A Critique Of Gyan v Gyan: A Perspective On Consent And Capacity At Common Law (2)

Errors in the Application of Boateng v Serwaa on the Face of the Record


In the case of Gyan v Gyan, the interpretation and application of the principle established in Boateng v Serwaa by Her Ladyship could potentially be seen as an error of law. The principle in Boateng v Serwaa stated: ‘As a general principle of the law of contract, except clearly provided for in a statute, the fact that a contract violates provisions of a statute does not automatically make it void.’

However, the court added, ‘Where there is no nullifying provision in the statute, the legal consequence of violation of a provision is a matter of construction by a court, but it would not be ipso facto void.’

This principle is well founded in the common law, where the courts treat contracts, including contracts of marriages, made freely, as binding and will enforce its terms. In Printing & Numerical Registering Co. v Sampson, L. R. 19 Eq. 462, 465 (1875), Jessel MR, stated the common law principle as follows: “If there is one thing which more than another public policy requires, it is that, men of full age and competent understanding shall have the utmost liberty of contracting, and that their contracts, when entered into freely and voluntarily shall be held sacred and shall be enforced by Courts of Justice.’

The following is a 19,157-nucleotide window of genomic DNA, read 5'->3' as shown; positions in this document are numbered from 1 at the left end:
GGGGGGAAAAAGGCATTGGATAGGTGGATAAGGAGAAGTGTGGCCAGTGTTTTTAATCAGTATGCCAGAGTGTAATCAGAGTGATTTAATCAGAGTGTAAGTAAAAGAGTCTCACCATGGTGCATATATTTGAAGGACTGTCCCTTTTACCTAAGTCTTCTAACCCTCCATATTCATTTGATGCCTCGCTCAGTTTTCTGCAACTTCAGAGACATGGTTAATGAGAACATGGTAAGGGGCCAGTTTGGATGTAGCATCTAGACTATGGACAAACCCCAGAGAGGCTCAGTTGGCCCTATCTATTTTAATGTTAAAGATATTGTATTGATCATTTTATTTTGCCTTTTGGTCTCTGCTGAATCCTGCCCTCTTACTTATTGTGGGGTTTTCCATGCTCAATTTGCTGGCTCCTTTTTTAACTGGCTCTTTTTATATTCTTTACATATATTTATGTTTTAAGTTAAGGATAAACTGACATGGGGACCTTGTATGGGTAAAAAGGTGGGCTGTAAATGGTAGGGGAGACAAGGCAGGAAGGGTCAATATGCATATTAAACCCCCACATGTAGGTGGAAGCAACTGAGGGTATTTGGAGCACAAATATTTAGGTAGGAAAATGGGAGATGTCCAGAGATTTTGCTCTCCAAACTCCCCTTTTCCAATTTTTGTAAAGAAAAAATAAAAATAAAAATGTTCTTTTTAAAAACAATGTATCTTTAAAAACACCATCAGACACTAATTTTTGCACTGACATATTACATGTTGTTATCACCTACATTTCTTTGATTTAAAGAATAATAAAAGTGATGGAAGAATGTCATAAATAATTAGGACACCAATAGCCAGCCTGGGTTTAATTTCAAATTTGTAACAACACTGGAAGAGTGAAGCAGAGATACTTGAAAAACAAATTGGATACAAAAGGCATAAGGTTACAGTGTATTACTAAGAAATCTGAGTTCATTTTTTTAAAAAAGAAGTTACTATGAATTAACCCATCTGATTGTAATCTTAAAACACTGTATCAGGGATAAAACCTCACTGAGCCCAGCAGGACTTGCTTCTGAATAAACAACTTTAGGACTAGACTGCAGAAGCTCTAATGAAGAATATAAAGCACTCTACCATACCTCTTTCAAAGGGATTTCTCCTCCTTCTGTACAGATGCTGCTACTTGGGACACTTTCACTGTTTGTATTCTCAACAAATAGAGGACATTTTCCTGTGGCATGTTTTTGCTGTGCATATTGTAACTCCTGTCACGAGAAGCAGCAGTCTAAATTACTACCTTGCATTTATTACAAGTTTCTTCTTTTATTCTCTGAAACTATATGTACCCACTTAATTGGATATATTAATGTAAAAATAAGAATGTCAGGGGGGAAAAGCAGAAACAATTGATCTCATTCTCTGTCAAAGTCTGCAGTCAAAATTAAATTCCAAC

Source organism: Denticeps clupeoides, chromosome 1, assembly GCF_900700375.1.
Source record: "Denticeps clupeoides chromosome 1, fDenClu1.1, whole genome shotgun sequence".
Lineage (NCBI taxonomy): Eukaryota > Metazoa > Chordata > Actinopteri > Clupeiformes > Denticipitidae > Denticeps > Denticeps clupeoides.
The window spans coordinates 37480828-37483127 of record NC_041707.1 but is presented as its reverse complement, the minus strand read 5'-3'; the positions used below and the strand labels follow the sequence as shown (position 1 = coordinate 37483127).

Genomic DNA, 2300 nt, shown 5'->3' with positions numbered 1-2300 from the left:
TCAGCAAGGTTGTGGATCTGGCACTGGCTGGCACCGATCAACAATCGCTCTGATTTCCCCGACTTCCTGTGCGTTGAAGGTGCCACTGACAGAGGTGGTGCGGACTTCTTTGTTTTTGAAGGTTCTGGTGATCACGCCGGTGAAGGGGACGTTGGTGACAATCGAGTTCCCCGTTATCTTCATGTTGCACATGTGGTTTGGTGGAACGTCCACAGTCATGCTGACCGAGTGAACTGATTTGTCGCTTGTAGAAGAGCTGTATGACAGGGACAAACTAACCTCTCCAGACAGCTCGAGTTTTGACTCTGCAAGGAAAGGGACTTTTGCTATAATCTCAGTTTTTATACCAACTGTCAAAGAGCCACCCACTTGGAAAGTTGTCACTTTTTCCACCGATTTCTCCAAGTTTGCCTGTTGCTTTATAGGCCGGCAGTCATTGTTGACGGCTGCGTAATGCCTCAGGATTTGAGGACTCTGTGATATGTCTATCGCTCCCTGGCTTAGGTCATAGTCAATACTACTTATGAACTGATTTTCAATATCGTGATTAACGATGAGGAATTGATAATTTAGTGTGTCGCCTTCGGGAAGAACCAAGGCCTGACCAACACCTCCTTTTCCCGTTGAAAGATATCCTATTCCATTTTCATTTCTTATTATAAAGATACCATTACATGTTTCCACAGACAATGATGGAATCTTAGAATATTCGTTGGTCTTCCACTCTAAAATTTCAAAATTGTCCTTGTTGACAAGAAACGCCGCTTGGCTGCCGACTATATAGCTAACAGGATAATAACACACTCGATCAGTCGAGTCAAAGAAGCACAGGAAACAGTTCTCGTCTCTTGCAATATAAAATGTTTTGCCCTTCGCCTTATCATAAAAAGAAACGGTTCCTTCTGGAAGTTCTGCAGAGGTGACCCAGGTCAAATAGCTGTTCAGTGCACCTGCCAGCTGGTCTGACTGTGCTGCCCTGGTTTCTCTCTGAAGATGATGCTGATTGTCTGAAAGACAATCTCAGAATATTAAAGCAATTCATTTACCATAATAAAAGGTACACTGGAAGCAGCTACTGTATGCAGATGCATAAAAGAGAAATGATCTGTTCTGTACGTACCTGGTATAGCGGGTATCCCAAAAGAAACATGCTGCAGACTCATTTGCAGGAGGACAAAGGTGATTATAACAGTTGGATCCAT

Yet, even in this free-range liberty offered by the court, the courts have intervened to regulate contracts made in abuse of the right to contracts and statutes that are legal yet immoral or are simply illegal.

In discussing the power of the court to interfere, Lord Justice Denning said in British Movietonews v. London & District Cinemas, Ltd. [1951] 1 K.B. 190, 202 that, “the day is gone when we can excuse an unforeseen injustice by saying to the sufferer, ‘It is your folly. You ought not to have passed that form of words. You ought to have put in a clause to protect yourself.’ We no longer credit a party with the foresight of a prophet or his lawyer with the draftmanship of a Chalmers.” That is simply because ‘ex dolo malo non oritur actio’, no court will lend its aid to a man who founds his cause of action upon an immoral or an illegal act.

The duty the Supreme Court therefore imposed in Boateng v Serwaa, was an exercise of judicial discretion based on the unique facts of each case in determining whether contracts that have been made in breach of a statute should be enforced by the court. The import of that principle, as it relates to marriages, was to prevent the creation of a blanket rule which either voided or validated such marriages, as that would have taken away the inherent common law power of the court to interfere with illegal contracts, based on the equities of each case and whether such interference furthers public policy. This is in line with the dictum of Lord Mansfield in Holman v Johnson (1775) 1 Cowp 341, on the inherent power of the court to curtail freedoms of contract and to do justice in relation to immoral and illegal contracts.